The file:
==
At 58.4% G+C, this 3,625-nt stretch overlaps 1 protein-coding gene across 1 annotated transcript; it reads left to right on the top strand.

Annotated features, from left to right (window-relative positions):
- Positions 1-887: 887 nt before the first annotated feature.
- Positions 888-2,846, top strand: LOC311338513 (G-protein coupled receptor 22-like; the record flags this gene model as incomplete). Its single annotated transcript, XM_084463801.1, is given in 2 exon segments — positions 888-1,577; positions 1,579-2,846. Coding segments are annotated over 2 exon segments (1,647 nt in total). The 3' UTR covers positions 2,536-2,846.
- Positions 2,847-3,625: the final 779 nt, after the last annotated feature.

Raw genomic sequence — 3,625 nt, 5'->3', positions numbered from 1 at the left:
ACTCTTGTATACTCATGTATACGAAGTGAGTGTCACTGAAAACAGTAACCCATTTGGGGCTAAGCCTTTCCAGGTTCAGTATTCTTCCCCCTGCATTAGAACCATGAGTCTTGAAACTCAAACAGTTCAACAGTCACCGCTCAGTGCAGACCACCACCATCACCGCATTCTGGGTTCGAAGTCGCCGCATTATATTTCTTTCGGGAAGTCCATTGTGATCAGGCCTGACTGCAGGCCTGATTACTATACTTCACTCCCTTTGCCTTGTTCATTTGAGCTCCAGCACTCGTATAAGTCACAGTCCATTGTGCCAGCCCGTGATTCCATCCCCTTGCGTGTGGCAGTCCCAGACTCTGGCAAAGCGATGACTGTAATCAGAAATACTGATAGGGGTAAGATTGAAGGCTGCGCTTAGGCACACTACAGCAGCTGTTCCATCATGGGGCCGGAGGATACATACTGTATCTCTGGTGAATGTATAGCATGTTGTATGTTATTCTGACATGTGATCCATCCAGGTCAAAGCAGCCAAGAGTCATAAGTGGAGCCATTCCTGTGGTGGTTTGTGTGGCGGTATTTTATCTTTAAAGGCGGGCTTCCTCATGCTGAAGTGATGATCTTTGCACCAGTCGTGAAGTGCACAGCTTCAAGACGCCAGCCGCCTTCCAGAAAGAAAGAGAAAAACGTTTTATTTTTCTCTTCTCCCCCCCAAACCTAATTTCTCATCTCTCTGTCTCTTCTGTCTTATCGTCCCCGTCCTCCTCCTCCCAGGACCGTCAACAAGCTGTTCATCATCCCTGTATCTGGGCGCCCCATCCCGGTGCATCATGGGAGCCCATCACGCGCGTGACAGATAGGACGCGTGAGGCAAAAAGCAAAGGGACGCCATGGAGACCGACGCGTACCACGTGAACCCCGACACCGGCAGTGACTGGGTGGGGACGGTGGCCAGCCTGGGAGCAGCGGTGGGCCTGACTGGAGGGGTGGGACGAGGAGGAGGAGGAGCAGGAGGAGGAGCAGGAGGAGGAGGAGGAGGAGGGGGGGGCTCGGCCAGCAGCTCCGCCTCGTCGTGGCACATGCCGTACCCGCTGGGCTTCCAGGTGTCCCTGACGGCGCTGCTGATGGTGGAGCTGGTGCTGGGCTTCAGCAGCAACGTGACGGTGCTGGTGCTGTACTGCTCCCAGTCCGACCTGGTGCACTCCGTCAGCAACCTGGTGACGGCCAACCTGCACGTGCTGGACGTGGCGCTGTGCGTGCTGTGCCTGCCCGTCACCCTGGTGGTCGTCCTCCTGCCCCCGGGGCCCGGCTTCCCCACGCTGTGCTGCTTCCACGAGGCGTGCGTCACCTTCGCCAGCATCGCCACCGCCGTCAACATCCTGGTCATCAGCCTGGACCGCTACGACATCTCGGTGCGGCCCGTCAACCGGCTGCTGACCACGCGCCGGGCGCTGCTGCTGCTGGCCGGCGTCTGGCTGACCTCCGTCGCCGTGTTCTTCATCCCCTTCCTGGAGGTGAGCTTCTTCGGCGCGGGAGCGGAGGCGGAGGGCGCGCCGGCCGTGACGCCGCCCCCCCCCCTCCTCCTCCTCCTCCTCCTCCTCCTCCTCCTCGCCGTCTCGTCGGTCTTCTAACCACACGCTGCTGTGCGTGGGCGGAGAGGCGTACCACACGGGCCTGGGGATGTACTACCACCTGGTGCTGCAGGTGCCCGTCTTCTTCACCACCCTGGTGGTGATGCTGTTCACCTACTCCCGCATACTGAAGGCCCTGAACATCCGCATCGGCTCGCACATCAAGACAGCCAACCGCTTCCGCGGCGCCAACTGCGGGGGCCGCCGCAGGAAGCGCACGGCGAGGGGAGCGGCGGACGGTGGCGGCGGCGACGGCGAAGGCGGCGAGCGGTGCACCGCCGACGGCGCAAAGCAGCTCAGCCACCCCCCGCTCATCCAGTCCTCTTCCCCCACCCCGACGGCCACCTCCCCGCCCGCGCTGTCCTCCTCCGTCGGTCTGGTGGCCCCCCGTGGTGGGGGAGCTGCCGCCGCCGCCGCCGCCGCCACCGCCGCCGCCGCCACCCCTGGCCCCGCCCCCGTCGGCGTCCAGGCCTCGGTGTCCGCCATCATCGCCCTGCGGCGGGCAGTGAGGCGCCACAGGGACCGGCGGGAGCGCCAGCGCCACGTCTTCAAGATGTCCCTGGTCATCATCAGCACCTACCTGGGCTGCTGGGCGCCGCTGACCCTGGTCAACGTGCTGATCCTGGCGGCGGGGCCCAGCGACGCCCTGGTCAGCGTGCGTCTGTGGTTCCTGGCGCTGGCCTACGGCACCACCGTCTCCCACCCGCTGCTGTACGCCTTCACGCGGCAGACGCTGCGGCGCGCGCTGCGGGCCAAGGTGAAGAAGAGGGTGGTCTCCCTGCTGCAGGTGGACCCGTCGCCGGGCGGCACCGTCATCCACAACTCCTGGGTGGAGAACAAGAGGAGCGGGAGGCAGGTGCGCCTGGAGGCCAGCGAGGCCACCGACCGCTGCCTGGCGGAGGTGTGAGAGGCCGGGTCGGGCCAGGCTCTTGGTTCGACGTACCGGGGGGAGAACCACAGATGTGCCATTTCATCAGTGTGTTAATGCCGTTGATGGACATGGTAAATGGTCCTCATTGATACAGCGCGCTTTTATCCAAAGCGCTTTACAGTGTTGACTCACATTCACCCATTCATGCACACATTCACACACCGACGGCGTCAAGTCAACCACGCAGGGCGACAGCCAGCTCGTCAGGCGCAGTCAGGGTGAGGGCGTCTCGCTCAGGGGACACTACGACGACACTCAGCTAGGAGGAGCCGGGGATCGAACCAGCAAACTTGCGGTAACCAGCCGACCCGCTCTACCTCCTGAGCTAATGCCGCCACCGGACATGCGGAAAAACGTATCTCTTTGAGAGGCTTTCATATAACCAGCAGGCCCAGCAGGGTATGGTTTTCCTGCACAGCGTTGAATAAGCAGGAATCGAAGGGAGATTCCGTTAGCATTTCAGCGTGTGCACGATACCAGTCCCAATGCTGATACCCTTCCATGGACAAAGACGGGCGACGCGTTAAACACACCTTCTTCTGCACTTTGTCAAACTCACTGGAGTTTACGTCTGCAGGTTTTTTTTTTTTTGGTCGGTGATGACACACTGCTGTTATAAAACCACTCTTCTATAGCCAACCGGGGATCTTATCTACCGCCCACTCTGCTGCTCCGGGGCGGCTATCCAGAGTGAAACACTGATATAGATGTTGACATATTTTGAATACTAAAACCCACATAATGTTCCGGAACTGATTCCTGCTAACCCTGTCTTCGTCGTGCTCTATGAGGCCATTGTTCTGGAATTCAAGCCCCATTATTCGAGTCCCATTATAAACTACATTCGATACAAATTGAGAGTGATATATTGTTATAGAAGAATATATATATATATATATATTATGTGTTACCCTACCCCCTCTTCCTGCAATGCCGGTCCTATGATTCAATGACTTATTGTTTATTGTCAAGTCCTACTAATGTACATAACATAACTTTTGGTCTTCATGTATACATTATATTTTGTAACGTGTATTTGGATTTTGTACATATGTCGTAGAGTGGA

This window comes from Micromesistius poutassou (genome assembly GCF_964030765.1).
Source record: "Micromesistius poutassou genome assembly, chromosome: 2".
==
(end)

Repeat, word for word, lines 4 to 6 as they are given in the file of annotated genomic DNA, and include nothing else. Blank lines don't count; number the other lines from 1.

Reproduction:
- Positions 888-2,846, top strand: LOC311338513 (G-protein coupled receptor 22-like; the record flags this gene model as incomplete). Its single annotated transcript, XM_084463801.1, is given in 2 exon segments — positions 888-1,577; positions 1,579-2,846. Coding segments are annotated over 2 exon segments (1,647 nt in total). The 3' UTR covers positions 2,536-2,846.
- Positions 2,847-3,625: the final 779 nt, after the last annotated feature.

Raw genomic sequence — 3,625 nt, 5'->3', positions numbered from 1 at the left: